Sid Richardson has reopened with Picturing the American West - Wake Buffalo Runners by Charles Marion Russell.
Nature Connects is an eye-popping installation on view at BRIT through August 1st.
Bee Cup Oasis is a beautiful installation of Jen Rose's colorful bee cups.
Take a tour of The Lobby or step inside Sweet Tooth Motel at the Foundry District.
Art is blooming in Fort Worth — and it’s time to get out and explore. The city’s art scene has new installations and recently reopened spaces just waiting for you. Thus is a major rebound from the COVID closures — and it’s something to see.
The Sid Richardson Museum has been closed to the public since March of 2020. Located in historic Sundance Square the Western art mecca just recently reopened its doors. Now on view is a new exhibit titled “Picturing the American West.”
It features the personal Western art collection of oil tycoon Sid Richardson, including masterworks from Frederic Remington, Charles Marion Russell, Oscar Berninghaus, Frank Tenney Johnson and Charles Schreyvogel. Plus, the new exhibit showcases a special group of bronze Western art sculptures on loan from a private collection.
These 48 spectacular works on display depict the characters, landscapes and stories of the American West. Visitors can reserve a 45 minute time slot between the hours of 10 am and 4 pm online. For the safety of guests and staff, all visitors are required to wear face masks.
“The Sid Richardson Museum is home to historic works of Western Art that reflect a time and spirit that still define the American West,” Sid W. Richardson Foundation chairman Edward P. Bass says. “We are excited to reopen our doors and share this glimpse of life and landscape from the not-too-distant past.”
To preview the exhibit before your visit or to learn more about these important pieces, a 360-degree virtual tour is now available.
Into The Art Garden
Fort Worth Botanic Garden | Botanical Research Institute of Texas is showing artworks from New York’s Sean Kenney, fashioned out of LEGO Bricks. The colorful and imaginative installation will be on display through August 1.
The subject matter makes particular reference to gardens. Kenney’s exhibit “Nature Connects” depicts important topics that the artist holds dear, from protecting animal habitats to planting a garden, or showcasing a beautiful orchid. The exhibit is open daily from 8 am to 6 pm. Exhibit viewing is included with the price of garden admission or is free with an annual membership. To purchase tickets, visit fwbg.org.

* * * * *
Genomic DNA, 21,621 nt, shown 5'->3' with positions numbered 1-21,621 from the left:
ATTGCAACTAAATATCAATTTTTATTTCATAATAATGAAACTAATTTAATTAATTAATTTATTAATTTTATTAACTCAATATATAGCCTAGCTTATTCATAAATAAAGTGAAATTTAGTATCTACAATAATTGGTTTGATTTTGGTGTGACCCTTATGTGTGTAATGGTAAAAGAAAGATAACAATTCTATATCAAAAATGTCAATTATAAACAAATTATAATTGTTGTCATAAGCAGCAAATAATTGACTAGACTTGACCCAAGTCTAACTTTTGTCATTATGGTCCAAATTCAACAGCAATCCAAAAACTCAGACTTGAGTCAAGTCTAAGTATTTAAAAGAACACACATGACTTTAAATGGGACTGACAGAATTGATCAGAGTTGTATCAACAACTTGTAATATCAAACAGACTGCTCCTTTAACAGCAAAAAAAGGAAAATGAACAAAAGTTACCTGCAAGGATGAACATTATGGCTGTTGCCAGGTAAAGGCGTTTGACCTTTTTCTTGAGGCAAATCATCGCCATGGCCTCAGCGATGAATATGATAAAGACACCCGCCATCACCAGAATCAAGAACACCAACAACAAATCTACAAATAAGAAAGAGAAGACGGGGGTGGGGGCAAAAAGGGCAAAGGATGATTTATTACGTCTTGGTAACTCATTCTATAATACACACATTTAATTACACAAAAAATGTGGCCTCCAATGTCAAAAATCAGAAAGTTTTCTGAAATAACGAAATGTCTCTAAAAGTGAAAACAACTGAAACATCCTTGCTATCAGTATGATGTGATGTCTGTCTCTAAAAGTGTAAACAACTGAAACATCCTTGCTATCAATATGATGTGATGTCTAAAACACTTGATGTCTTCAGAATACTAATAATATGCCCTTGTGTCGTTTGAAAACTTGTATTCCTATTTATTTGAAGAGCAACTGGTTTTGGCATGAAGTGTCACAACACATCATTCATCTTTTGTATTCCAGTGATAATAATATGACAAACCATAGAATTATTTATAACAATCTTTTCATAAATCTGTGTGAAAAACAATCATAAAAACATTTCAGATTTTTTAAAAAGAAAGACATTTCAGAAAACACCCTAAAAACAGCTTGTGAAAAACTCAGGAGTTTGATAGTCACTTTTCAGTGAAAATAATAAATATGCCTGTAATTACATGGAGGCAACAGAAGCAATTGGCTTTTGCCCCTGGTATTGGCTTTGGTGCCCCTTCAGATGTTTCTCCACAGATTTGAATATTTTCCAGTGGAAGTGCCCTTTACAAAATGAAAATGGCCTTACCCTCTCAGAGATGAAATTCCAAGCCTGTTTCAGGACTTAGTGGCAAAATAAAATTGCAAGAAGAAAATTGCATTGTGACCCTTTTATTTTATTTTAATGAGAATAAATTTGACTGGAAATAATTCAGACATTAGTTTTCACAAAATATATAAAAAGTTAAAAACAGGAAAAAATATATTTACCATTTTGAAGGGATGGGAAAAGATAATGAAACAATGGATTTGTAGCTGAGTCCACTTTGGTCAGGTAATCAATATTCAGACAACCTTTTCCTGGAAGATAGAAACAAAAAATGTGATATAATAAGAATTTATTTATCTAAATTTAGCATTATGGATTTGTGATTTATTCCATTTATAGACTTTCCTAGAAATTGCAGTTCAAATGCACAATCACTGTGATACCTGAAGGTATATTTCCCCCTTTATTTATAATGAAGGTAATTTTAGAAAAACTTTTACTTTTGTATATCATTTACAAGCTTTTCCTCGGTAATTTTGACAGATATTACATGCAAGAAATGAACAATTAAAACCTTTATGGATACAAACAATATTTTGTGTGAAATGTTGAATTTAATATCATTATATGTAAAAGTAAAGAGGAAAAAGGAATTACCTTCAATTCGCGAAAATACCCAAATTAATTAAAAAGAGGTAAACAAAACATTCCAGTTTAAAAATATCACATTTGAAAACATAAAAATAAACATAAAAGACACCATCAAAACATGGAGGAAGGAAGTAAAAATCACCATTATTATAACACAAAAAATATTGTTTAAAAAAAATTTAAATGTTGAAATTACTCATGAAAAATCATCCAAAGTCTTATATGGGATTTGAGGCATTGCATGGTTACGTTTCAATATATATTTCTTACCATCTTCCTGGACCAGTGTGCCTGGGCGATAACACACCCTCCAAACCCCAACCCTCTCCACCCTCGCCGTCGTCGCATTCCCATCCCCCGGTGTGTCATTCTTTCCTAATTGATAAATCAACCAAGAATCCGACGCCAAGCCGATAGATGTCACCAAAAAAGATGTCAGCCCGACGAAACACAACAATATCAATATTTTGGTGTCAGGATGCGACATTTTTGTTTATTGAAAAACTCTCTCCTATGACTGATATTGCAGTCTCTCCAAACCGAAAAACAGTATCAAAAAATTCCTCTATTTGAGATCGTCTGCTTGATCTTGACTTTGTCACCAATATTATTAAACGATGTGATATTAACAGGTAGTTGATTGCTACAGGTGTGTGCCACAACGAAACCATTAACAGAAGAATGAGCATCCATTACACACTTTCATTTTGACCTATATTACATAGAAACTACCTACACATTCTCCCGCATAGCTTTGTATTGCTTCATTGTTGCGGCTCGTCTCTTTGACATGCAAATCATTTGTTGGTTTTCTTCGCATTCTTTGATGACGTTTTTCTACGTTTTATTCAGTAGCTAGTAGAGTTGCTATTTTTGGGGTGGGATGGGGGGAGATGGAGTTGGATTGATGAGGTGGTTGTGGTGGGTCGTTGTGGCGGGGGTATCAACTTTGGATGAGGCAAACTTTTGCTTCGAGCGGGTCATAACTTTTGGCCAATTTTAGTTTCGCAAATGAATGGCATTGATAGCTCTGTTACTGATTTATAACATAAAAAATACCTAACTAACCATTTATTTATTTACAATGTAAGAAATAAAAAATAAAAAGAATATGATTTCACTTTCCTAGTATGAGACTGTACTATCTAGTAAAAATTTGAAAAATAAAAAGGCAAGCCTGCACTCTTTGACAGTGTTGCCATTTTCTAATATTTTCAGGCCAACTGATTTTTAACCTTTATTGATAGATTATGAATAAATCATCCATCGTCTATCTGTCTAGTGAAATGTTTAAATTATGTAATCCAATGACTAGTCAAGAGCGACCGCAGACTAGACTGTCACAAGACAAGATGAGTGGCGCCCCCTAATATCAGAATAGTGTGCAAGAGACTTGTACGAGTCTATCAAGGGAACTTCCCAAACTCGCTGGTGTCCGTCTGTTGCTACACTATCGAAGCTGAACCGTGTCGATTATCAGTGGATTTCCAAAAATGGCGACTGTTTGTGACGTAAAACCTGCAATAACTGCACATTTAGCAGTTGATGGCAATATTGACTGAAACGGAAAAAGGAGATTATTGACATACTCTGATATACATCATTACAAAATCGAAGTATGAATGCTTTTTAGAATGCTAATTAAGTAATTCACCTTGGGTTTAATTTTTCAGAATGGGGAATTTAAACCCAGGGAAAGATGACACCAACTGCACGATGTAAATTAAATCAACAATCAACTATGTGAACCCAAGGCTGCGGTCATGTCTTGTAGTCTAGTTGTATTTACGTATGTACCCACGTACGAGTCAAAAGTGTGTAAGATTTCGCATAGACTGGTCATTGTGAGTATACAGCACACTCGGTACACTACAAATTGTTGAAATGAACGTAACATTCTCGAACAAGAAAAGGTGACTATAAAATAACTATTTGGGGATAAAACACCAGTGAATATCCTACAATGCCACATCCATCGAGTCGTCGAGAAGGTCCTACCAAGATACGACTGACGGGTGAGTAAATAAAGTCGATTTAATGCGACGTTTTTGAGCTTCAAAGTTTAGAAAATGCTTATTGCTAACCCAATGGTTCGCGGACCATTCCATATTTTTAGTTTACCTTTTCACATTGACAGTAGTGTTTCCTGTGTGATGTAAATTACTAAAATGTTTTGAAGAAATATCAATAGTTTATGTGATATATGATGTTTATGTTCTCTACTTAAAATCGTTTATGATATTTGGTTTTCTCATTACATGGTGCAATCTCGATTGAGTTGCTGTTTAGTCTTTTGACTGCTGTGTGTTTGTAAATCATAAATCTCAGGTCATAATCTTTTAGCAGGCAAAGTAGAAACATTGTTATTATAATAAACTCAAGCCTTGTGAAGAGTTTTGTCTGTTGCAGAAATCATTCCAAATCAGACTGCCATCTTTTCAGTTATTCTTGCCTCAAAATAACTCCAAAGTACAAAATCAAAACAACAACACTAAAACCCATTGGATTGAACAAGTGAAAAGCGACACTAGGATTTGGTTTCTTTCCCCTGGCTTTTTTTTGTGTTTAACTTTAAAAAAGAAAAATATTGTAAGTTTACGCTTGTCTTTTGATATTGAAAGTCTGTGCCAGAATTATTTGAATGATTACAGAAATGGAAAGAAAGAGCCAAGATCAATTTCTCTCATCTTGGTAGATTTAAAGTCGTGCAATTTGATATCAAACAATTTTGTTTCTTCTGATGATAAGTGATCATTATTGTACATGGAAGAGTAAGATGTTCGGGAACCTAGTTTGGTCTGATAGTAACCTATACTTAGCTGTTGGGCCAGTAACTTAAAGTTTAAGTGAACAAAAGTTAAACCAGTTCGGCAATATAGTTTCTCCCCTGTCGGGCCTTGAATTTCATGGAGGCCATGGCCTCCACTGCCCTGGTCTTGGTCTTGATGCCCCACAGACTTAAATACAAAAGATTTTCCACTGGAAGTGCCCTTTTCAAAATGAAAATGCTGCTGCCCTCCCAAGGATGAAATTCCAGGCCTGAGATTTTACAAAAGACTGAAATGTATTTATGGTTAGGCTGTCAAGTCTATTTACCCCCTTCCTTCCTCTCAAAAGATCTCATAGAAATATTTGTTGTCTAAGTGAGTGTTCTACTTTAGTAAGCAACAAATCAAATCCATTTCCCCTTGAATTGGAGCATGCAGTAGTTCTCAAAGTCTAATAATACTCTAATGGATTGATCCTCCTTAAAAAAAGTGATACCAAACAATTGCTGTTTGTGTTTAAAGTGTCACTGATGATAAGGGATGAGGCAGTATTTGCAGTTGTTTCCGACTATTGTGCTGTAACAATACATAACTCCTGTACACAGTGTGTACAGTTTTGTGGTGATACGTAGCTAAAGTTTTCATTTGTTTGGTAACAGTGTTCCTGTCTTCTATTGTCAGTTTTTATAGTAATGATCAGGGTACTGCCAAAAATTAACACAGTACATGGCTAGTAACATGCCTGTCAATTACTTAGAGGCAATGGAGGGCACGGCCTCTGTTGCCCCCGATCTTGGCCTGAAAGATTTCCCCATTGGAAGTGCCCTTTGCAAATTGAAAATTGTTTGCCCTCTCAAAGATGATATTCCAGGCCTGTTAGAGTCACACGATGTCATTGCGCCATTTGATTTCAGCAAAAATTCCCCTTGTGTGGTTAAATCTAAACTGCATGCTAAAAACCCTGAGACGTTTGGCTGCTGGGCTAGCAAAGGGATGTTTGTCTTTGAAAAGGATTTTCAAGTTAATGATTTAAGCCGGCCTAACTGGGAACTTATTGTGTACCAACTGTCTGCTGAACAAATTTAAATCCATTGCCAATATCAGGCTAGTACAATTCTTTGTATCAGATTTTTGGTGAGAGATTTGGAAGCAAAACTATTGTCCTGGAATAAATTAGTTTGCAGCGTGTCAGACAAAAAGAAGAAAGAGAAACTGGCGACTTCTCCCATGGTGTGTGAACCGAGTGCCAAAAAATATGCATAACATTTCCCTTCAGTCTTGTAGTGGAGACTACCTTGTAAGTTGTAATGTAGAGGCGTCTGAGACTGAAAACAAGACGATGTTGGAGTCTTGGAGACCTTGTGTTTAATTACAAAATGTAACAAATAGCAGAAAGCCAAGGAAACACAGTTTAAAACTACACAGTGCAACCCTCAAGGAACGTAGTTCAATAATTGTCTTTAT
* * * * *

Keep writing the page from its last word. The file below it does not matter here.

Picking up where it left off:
Abuzz With Bee Cups
Dallas-based artist Jen Rose crafts tiny sculptures that are not only beautiful, they help bees as they go about their work of supporting plants and our ecosystems. These sculptures called bee cups are eco-friendly watering stations made from hollow porcelain cones that resemble colorful flowers. They’re as attractive to the bees as they are to the human eye.
Each one collects a few drops of water from the sprinkler or rain and provides a bee-friendly resting station for these all-important pollinators. They hold a maximum of one cc of liquid, allowing for evaporation by the evening hours, which eliminates the risk of mosquitos breeding in the cups. The interior of each cup is embossed with ridges.
“This gives the bees something to grip onto as they are drinking, much like a shower mat, to prevents falls,” Rose explains.
Placed together in groupings they are called an “oasis.” The Garden’s original installation, Texas Bee Oasis, is made up of roughly 3,000 bee cups creating a dazzling, ombre gradient. It is located in the Fuller Garden.
One Sweet Surprise
Sweet Tooth Motel, a portable art experience inspired by the Dallas original Sweet Tooth Hotel, is open in the Foundry District. Begin with a tour of the lobby (the entrance’s off Wiesenberger Street). The interactive art display (and ultimate selfie backdrop) features some of Sweet Tooth Hotel’s original and most beloved installations.
Then follow the stepping stones to stroll through the ever evolving Inspiration Alley, lined with artworks by some of the most sought-after muralists in Dallas and Fort Worth. At the end of the Alley you’ll find The Yard, and in it a container called Sweet Tooth Motel, where even more wonders await. This unique art space even smells sweet, tickling all your senses.
Exclusive Motel entry includes a private entry for 30 minutes to the Sweet Tooth Motel mini-experience for up to five guests for $50. A Lobby Installation ticket includes entrance to two separate installations at $10 per ticket. You can purchase tickets here.
Fort Worth is more arty than ever. And it’s a beautiful scene.